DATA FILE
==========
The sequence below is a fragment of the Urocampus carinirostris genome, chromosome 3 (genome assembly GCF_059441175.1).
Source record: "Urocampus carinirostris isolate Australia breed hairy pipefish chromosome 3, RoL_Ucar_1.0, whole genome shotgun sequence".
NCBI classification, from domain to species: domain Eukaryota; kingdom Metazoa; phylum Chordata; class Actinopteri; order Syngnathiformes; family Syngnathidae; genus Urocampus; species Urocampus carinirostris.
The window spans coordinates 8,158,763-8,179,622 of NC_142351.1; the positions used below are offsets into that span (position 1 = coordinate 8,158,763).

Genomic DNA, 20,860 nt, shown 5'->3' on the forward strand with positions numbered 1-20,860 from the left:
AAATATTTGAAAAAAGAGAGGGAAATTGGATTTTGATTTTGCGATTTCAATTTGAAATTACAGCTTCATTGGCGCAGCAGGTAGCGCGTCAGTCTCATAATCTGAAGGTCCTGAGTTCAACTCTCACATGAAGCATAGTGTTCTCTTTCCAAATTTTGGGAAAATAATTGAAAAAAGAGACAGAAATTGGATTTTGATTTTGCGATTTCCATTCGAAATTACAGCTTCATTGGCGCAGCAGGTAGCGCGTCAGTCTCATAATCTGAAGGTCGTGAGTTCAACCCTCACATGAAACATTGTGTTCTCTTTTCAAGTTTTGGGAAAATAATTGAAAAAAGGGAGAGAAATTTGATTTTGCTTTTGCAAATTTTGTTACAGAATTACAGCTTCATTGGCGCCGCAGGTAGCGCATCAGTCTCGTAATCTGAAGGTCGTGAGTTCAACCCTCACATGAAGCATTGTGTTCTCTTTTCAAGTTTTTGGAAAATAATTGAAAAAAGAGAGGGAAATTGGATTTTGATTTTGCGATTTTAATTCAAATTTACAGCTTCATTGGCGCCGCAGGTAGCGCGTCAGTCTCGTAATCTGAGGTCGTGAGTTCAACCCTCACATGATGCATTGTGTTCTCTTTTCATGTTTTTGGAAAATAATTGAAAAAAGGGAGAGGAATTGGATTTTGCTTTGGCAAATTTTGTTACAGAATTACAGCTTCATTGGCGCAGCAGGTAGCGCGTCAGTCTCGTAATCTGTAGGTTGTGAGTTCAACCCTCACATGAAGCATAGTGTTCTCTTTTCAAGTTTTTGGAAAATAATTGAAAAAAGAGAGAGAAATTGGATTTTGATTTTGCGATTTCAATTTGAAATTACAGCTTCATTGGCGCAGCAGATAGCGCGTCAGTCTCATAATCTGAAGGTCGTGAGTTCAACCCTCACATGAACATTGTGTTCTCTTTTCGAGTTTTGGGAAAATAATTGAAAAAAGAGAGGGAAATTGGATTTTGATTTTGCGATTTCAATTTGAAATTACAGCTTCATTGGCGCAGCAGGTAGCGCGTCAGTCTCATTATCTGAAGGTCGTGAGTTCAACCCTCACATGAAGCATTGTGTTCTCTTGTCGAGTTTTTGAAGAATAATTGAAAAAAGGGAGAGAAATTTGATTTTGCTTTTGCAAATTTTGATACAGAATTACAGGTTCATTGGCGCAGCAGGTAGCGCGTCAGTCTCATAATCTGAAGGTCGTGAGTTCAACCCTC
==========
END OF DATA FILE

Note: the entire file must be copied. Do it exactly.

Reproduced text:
The sequence below is a fragment of the Urocampus carinirostris genome, chromosome 3 (genome assembly GCF_059441175.1).
Source record: "Urocampus carinirostris isolate Australia breed hairy pipefish chromosome 3, RoL_Ucar_1.0, whole genome shotgun sequence".
NCBI classification, from domain to species: domain Eukaryota; kingdom Metazoa; phylum Chordata; class Actinopteri; order Syngnathiformes; family Syngnathidae; genus Urocampus; species Urocampus carinirostris.
The window spans coordinates 8,158,763-8,179,622 of NC_142351.1; the positions used below are offsets into that span (position 1 = coordinate 8,158,763).

Genomic DNA, 20,860 nt, shown 5'->3' on the forward strand with positions numbered 1-20,860 from the left:
AAATATTTGAAAAAAGAGAGGGAAATTGGATTTTGATTTTGCGATTTCAATTTGAAATTACAGCTTCATTGGCGCAGCAGGTAGCGCGTCAGTCTCATAATCTGAAGGTCCTGAGTTCAACTCTCACATGAAGCATAGTGTTCTCTTTCCAAATTTTGGGAAAATAATTGAAAAAAGAGACAGAAATTGGATTTTGATTTTGCGATTTCCATTCGAAATTACAGCTTCATTGGCGCAGCAGGTAGCGCGTCAGTCTCATAATCTGAAGGTCGTGAGTTCAACCCTCACATGAAACATTGTGTTCTCTTTTCAAGTTTTGGGAAAATAATTGAAAAAAGGGAGAGAAATTTGATTTTGCTTTTGCAAATTTTGTTACAGAATTACAGCTTCATTGGCGCCGCAGGTAGCGCATCAGTCTCGTAATCTGAAGGTCGTGAGTTCAACCCTCACATGAAGCATTGTGTTCTCTTTTCAAGTTTTTGGAAAATAATTGAAAAAAGAGAGGGAAATTGGATTTTGATTTTGCGATTTTAATTCAAATTTACAGCTTCATTGGCGCCGCAGGTAGCGCGTCAGTCTCGTAATCTGAGGTCGTGAGTTCAACCCTCACATGATGCATTGTGTTCTCTTTTCATGTTTTTGGAAAATAATTGAAAAAAGGGAGAGGAATTGGATTTTGCTTTGGCAAATTTTGTTACAGAATTACAGCTTCATTGGCGCAGCAGGTAGCGCGTCAGTCTCGTAATCTGTAGGTTGTGAGTTCAACCCTCACATGAAGCATAGTGTTCTCTTTTCAAGTTTTTGGAAAATAATTGAAAAAAGAGAGAGAAATTGGATTTTGATTTTGCGATTTCAATTTGAAATTACAGCTTCATTGGCGCAGCAGATAGCGCGTCAGTCTCATAATCTGAAGGTCGTGAGTTCAACCCTCACATGAACATTGTGTTCTCTTTTCGAGTTTTGGGAAAATAATTGAAAAAAGAGAGGGAAATTGGATTTTGATTTTGCGATTTCAATTTGAAATTACAGCTTCATTGGCGCAGCAGGTAGCGCGTCAGTCTCATTATCTGAAGGTCGTGAGTTCAACCCTCACATGAAGCATTGTGTTCTCTTGTCGAGTTTTTGAAGAATAATTGAAAAAAGGGAGAGAAATTTGATTTTGCTTTTGCAAATTTTGATACAGAATTACAGGTTCATTGGCGCAGCAGGTAGCGCGTCAGTCTCATAATCTGAAGGTCGTGAGTTCAACCCTC